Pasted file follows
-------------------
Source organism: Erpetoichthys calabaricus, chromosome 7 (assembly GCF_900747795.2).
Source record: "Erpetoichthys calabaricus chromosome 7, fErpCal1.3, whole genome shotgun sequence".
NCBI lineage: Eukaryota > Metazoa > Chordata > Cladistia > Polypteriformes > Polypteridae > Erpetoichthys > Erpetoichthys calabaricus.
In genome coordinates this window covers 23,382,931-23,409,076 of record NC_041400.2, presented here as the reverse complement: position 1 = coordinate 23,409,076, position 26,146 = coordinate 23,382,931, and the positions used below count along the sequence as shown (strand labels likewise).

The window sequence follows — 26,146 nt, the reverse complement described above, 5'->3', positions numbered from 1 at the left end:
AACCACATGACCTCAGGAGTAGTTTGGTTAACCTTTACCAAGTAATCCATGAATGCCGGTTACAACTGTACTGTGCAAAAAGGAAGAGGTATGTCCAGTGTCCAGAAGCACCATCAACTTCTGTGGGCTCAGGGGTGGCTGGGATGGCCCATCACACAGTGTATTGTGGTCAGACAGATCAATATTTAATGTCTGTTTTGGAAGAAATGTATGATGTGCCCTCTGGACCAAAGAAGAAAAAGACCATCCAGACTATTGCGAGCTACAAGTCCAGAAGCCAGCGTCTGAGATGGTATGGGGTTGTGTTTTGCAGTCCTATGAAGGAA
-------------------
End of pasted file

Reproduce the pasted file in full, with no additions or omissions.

Source organism: Erpetoichthys calabaricus, chromosome 7 (assembly GCF_900747795.2).
Source record: "Erpetoichthys calabaricus chromosome 7, fErpCal1.3, whole genome shotgun sequence".
NCBI lineage: Eukaryota > Metazoa > Chordata > Cladistia > Polypteriformes > Polypteridae > Erpetoichthys > Erpetoichthys calabaricus.
In genome coordinates this window covers 23,382,931-23,409,076 of record NC_041400.2, presented here as the reverse complement: position 1 = coordinate 23,409,076, position 26,146 = coordinate 23,382,931, and the positions used below count along the sequence as shown (strand labels likewise).

The window sequence follows — 26,146 nt, the reverse complement described above, 5'->3', positions numbered from 1 at the left end:
AACCACATGACCTCAGGAGTAGTTTGGTTAACCTTTACCAAGTAATCCATGAATGCCGGTTACAACTGTACTGTGCAAAAAGGAAGAGGTATGTCCAGTGTCCAGAAGCACCATCAACTTCTGTGGGCTCAGGGGTGGCTGGGATGGCCCATCACACAGTGTATTGTGGTCAGACAGATCAATATTTAATGTCTGTTTTGGAAGAAATGTATGATGTGCCCTCTGGACCAAAGAAGAAAAAGACCATCCAGACTATTGCGAGCTACAAGTCCAGAAGCCAGCGTCTGAGATGGTATGGGGTTGTGTTTTGCAGTCCTATGAAGGAA